ANSO270Communities and SchoolsDrawing on anthropological theories, this course will explore the role of schooling and other educational practices in the production of knowledge and the reproduction of hierarchies both in the United States and abroad. Through their participation in the service-learning component of the course, students will be able to examine firsthand how reproduction occurs in the local educational system.Prerequisite: ANSO-103
ANSO275Thinking TheoreticallyThis is an introductory social theory course for ANSO. It deals with classical and contemporary theoretical ideas that infuse the fields of sociology and anthropology. You are invited to read and discuss exemplars from each of these approaches and critically assess their claims. Throughout this quarter you will broaden your theoretical repertoire and will apply the theoretical concepts to real-world and fictional situations.Prerequisite: ANSO-103
ANSO/PSYC279Organizational BehaviorThis course is designed to provide you with analytical tools that will boost your assessment capabilities of organizations, the issues they are dealing with, and the challenges they and the people in them are facing. In addition, the material that will be covered during the term will tease and enhance your critical-thinking and investigative skills.Prerequisite: Sophomore standing.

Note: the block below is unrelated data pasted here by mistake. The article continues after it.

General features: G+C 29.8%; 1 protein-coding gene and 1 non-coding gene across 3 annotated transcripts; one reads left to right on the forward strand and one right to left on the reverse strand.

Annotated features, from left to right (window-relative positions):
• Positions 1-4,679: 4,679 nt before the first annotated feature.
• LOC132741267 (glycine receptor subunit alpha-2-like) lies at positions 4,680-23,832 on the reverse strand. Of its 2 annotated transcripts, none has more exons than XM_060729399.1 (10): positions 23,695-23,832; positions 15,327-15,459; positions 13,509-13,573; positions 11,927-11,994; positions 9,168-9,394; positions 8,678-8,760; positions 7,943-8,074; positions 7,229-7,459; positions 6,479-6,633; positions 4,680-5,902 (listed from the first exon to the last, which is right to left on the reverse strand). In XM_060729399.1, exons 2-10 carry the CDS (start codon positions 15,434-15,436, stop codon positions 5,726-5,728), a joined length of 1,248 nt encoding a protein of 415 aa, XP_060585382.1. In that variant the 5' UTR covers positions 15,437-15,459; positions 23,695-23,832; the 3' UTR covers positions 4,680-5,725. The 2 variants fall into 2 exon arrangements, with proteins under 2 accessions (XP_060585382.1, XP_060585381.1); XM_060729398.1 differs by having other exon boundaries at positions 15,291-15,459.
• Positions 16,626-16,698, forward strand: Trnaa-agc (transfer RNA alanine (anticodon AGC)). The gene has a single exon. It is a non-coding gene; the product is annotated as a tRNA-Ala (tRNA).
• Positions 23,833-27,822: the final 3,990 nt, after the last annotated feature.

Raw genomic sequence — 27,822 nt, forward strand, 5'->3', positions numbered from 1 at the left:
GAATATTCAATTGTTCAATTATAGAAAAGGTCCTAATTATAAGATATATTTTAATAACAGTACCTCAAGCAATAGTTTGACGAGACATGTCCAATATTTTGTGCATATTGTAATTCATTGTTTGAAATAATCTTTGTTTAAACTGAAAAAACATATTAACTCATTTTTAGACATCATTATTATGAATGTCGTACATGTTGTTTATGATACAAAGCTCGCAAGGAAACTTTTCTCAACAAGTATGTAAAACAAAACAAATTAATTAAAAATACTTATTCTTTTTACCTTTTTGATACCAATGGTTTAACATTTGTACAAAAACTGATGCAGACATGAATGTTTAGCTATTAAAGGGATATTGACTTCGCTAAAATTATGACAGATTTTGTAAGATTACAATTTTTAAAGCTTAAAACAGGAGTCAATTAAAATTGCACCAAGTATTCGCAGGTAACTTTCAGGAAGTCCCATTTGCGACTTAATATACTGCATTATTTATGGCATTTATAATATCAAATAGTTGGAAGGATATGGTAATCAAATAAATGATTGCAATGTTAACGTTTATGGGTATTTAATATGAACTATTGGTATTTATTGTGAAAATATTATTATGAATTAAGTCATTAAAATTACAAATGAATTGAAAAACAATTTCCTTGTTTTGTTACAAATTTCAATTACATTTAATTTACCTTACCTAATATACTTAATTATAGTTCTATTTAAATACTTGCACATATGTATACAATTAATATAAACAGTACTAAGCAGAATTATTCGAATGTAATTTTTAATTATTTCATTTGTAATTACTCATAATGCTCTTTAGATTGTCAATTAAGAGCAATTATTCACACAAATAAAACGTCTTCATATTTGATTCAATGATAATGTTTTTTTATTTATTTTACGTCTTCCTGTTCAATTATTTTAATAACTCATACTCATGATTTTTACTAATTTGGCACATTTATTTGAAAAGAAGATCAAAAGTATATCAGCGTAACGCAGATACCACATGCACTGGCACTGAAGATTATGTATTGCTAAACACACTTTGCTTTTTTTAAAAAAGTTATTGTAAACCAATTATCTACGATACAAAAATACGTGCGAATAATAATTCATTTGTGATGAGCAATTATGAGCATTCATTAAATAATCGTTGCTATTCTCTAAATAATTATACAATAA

ANSO/HIST288Sports in East AsiaWhether it's Yao Ming on the basketball court, Ichiro in Seattle breaking records, or the ubiquitous martial arts, "East Asian" sports seem to be everywhere these days. How did this come about? What can we learn about East Asian societies, and our own, from studying sports? These are some of the questions we will be tackling as we explore the history and significance of sports in East Asia. Drawing from a combination of primary materials, theoretical writings, comparative studies, and secondary works focused on East Asia, we will consider sports in terms of several issues: invented traditions, nationalism, body culture, gender, stardom, and the modern Olympics, to name just a few.